Featured Tips

COVID-19 isolation: Master working from home with these handy tips

Factories closed, services halted, and workplaces evacuated: humanity is at war with an invisible enemy. It’s been over a month since COVID-19  — severe acute respiratory syndrome-related coronavirus — took to the streets, but we are yet to find a way to sweep the virus off it.

Major cities have gone into lockdown, as experts believe Social Distancing is the only way to keep the virus from spreading. As a result, employees have been working from home, doing their bit to keep the pathogen from acquiring more hosts.

People who have been working in offices all their lives are expected to have a hard time working from home. Not many have the privilege of creating a distraction-free workspace at home, which means productivity isn’t hovering at optimum levels. To remedy that, we have taken it upon ourselves to suggest a few tips, which could help you be more productive from the convenience of your home.

Apps to the rescue

Many offices prohibit the usage of smartphones during work hours. And while that is infuriating for many, it does help the employees be more productive. At home, with no such restrictions in place, it’s almost impossible not to take a peek at the social media notifications.

Thankfully, developers have taken our lack of restraint into account and have come up with many apps and services that can reduce distractions and help us be more productive.

Focus Mode

One of Android 10’s standout features, Focus Mode, goes a long way in helping you create a distraction-free environment; at least digitally. The service suspends all non-essential apps for a pre-defined period, guaranteeing your rhythm isn’t interrupted by unimportant notifications. You can, of course, can pick the apps you want Focus Mode to suspend, selecting only the apps that distract you the most. You can learn more about Focus Mode here.

Use time-tracking apps

Procrastination is the biggest challenge you’re likely to encounter while working from home. With so many distractions out there, it’s easy to lose track of time and end up spending more hours with your work than you would have needed. Time-tracking or timesheet apps allow you to keep a neat journal of your work and encourage you to get things done on time. These apps automatically track the time spent on work, so there’s no real chance of miscalculation.

Check out any of these three apps to get started:

Pomodoro

In the late 1980s, as humanity sought a cure for procrastination, Francesco Cirillo invented an easy-going schedule called the Pomodoro — Tomato in Italian — Technique, which, to an extent, changed the world for the better.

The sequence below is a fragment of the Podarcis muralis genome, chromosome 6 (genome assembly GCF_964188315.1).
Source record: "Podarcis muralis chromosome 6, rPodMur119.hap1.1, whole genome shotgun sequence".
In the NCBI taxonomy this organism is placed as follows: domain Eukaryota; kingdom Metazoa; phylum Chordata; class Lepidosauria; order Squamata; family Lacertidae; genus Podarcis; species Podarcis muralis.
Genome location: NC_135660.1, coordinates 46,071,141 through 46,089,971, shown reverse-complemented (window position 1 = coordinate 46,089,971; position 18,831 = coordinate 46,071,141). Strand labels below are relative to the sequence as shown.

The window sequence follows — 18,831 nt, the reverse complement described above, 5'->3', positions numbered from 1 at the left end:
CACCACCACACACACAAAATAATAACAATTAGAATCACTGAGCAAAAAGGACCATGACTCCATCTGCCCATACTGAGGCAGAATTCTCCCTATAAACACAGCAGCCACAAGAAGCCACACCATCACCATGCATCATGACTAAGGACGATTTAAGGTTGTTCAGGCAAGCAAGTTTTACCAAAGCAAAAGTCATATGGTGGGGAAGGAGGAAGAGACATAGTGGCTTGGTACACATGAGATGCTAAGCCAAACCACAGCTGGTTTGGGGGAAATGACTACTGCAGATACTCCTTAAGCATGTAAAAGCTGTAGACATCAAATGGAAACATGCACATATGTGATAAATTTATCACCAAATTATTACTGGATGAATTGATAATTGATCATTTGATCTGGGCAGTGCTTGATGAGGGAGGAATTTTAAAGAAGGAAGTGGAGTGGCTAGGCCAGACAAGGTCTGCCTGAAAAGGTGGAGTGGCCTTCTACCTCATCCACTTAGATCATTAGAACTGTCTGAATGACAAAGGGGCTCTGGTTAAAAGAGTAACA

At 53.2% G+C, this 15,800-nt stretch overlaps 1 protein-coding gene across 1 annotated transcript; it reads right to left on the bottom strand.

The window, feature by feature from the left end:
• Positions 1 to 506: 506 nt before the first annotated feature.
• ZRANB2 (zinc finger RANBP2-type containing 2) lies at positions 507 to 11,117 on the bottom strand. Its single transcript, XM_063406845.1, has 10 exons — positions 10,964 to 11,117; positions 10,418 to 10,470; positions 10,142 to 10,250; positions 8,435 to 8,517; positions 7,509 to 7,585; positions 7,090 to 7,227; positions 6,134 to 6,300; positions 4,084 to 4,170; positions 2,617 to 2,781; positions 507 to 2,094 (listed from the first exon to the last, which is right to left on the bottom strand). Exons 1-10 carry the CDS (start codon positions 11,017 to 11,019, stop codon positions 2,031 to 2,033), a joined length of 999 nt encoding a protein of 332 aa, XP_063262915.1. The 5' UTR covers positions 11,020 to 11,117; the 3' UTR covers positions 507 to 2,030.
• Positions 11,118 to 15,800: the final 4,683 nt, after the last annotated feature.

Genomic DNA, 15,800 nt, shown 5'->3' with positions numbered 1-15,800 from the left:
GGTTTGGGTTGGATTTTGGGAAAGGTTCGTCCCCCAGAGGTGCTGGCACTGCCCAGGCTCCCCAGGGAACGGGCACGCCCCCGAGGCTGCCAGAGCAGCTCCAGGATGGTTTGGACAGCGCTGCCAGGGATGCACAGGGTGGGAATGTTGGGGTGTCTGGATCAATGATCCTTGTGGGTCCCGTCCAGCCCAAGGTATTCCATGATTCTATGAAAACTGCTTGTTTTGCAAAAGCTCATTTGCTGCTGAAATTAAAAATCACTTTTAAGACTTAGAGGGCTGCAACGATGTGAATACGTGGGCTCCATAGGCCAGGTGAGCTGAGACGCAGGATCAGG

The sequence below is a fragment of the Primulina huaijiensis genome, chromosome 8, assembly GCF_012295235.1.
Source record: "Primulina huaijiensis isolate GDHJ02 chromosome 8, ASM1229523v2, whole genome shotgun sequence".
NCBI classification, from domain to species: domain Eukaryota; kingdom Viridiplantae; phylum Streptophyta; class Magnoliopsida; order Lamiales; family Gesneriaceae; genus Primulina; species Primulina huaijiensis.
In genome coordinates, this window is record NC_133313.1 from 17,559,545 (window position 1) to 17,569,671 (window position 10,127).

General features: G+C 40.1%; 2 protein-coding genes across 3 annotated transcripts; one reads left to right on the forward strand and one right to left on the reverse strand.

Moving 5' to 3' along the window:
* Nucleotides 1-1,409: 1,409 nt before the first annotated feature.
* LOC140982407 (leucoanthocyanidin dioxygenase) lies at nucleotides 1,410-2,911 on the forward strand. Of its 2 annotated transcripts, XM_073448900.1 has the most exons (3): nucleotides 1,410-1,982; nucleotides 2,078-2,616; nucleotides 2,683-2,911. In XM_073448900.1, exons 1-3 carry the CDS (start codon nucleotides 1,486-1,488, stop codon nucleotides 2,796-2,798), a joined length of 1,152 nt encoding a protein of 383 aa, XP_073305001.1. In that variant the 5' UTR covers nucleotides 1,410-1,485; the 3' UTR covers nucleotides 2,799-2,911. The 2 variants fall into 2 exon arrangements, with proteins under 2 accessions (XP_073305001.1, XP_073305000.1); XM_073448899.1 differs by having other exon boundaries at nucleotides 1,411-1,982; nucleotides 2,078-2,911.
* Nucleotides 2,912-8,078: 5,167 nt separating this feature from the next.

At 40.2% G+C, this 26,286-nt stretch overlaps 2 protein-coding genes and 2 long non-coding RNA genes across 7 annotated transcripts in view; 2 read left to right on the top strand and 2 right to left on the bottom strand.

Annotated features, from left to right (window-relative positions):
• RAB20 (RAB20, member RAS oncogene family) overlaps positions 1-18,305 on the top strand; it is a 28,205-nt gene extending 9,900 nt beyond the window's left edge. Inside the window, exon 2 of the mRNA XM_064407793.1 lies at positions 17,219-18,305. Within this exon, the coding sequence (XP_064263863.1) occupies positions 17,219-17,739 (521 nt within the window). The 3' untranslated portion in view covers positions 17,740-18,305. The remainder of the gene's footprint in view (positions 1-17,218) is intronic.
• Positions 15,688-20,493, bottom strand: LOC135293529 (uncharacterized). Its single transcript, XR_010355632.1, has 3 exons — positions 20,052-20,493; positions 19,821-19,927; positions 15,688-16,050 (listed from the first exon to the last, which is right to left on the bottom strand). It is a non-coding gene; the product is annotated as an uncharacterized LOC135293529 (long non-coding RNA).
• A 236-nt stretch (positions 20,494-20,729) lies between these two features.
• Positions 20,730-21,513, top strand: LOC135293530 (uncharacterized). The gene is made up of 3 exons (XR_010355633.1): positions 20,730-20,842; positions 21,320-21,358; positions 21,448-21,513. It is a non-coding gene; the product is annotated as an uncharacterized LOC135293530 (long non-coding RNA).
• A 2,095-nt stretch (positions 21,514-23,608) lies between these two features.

The method asks you to work for 25 minutes straight and only take a short break at the end of it. Every fourth break — after completing 100 minutes in total — should last somewhere between 15 and 25 minutes.

Many apps and websites have been built around the famous Pomodoro Technique, and they are generally available for free. Interested? Check out Pomodoro Timer Lite on Google Play to get started.

Best Pomodoro Android apps

Some handy habits

Create your cubicle

We spend weeks and months creating our ideal workstations, linking that place with work and efficiency. So, a sudden change of scenery can understandably be quite disruptive. Thankfully, tricking our brain isn’t that difficult a job.

Pick a corner of your room and turn it into your workstation. Get a table, put down your laptop, bring all your work essentials, get a succulent, if you must; plainly make sure the corner is dedicated just for work. Also, make sure to make it aesthetic — a place where you wouldn’t mind hanging around. It’ll take a couple of days, but, eventually, you’ll learn to appreciate your new workspace.

Take breaks

While trying to win the battle against procrastination, don’t forget to take little breaks as you generally would at your workplace.

The Pomodoro Technique is a good place to start if you don’t have a pre-established break pattern. However, if you already have a routine that works, we’d advise you to stick to it. Also, working for long stretches can really take a toll on your eyesight, so, make sure you step away every once in a while.

Don’t be too casual

Working in pajamas is undoubtedly one of the best perks of working from home. However, that doesn’t mean you’d be at your productive best in your most comfortable threads. The human brain has an interesting knack for tying things together, associating one activity with another. For example: wearing pajamas and slippers sends your body a different signal than wearing work clothes, as the former is usually associated with cozy movie sessions or sleeping. So, even if you are working from home, our advice would be to dress for the occasion and try not to take things too lightly.

e-Socialize

COVID-19 has forced us into isolation but digital hangouts are still on the table. Get in touch with your colleagues before you start working or even during breaks. Ask them about their progress, crack a joke or two, and improvise. Interacting with people who are on the same boat can do wonders for your morale. So, as long as you’re not disrupting each other’s work, don’t be shy to reach out to a friend.

Best Video calling apps

Stick to your schedule

Familiarity — doing things according to your accustomed routine — can go a long way in tackling work-from-home-blues. Stick to your office’s lunch schedule, go for a stroll around the house as you would in the office, and take coffee breaks as usual. Plan the day as per your typical office routine, and you’re likely to find yourself finishing on time.

Sushan

A mediocre engineer hoping to do something extraordinary with his pen (well, keyboard). Loves Pink Floyd, lives football, and is always up for a cup of Americano.